For example:

    While some manufacturers admit and warn that infection could require removal of the sling (not just partial), Ethicon has chosen not warn even though numerous studies confirm the risk and potential need for removal.

    The AUGS has failed also. Read the position statement and the FAQ’s from the AUGS whose board members “have been identified as deeply financially indebted to industry in the form of honorariums, consulting and teaching agreements”.

    AUGS Position Statement:

    http://www.augs.org/d/do/2535

    FAQ for Providers:

    http://www.augs.org/d/do/2718

    FAQ for Patients:

    http://www.augs.org/d/do/2717

    In fact, the AUGS “Position Statement on Mesh Midurethral Slings (MUS) for Stress Urinary Incontinence” and “FAQ for Providers” completely fail to include the term “risk” or “infection”. While “Complications” is omitted from the position statement, there is use of the phrase “difficulties and complications” in one sentence of the FAQ for Providers.

    From the AUGS Patient FAQ:

    “Are mid-urethral slings safe?

    As with any surgery, complications can occur but they are typically MINOR and can usually be REPAIRED.”

    Are there studies on the effectiveness of “repairs”? Surely there must be. Right? How many “repairs”? How long do these “repairs last? How often is the patient required to return for a “repair”? What is considered “minor”? How often is a patient told to live with a “minor” complication? I haven’t seen those studies or statistics.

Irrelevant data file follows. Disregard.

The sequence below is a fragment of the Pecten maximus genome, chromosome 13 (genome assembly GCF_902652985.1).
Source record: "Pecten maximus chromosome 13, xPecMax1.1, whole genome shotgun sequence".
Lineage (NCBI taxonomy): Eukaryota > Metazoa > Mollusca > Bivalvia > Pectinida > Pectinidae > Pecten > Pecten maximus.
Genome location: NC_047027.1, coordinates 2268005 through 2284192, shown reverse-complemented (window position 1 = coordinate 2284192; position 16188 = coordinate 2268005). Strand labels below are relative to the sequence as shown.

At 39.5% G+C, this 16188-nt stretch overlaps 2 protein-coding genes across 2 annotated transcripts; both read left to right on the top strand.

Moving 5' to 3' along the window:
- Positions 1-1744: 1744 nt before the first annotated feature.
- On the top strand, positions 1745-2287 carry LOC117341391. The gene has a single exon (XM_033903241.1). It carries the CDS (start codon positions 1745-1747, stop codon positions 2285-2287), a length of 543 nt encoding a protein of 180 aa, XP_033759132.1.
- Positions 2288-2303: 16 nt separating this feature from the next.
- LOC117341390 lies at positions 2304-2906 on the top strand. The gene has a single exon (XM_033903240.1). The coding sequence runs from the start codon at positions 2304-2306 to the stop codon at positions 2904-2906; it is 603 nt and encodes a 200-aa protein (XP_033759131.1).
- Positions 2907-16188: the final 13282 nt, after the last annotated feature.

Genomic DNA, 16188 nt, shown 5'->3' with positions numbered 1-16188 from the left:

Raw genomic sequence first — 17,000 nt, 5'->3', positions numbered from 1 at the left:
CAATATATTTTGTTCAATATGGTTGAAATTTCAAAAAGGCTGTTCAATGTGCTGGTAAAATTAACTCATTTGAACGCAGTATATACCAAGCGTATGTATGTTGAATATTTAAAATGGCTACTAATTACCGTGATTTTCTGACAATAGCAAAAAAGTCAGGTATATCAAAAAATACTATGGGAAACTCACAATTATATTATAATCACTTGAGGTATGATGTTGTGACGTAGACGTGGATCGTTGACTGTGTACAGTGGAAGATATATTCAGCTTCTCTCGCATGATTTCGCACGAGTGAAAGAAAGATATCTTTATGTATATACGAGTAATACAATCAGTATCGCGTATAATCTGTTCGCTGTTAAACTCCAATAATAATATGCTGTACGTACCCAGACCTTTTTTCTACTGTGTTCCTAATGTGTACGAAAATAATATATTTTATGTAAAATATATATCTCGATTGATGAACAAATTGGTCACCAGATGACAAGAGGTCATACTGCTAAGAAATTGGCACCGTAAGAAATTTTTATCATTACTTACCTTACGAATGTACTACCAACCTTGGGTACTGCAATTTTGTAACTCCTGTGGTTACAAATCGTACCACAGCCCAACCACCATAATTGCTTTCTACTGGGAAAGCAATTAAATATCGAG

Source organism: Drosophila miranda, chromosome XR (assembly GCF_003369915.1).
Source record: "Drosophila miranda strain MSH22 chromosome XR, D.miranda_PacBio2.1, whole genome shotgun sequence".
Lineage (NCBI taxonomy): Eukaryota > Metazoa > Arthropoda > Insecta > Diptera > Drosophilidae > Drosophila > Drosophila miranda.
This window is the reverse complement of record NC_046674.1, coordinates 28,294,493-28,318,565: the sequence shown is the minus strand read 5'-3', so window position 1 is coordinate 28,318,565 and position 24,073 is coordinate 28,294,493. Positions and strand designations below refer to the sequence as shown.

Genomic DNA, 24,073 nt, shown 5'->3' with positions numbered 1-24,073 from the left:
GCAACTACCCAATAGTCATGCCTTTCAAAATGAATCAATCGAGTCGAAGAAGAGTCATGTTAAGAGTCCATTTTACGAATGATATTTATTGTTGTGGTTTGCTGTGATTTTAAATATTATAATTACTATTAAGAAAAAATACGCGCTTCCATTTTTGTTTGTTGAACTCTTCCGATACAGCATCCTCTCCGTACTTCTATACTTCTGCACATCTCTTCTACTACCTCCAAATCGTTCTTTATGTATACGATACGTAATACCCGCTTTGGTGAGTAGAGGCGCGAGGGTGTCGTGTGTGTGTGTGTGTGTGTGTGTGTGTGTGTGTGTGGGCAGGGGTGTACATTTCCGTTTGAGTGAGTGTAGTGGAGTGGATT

“The doctor said pelvic pain and dyspareunia (painful sex) is very common in post-menopausal women, even without a medical device implant.”

    The statement that it is common for post-menopausal women to have painful intercourse as if it is a woman’s lot in life and something that should be accepted it degrading, insulting, and medieval. There are many treatments for post-menopausal issues but they won’t help pain from mesh. Perhaps she will have personal experience in this when she is older and wiser.

  6. Disgusted says:

    I hope the jury can see through the smoke and mirrors. I hope they understand that the Dr. was “paid off” or maybe even “bribed”. The fact that she didn’t have pain until 5 months after the TVT-O implant does not mean that the TVT-O was not the cause. Where is the evidence that it can shrink? It was established that it can erode, that alone could cause the spasms. I know they are severely limited in time, but it seems to me that the whole truth is not being told. I guess we all agree on that. I still totally disagree that dysparenuia is common with pelvic surgeries. I had plenty before the sling. Never a spasm. The only time I ever had spasms was after the sling was touched and causing me problems. I wish I would have known then that the whole thing needed to come out, I would be in much better shape today. I pray the jury will see the truth.

  7. msm says:

    “…said Dr. Pramudji. “If it’s not enough warning, as a medical community we will let them know you need to give us more warning. This is not adequate.”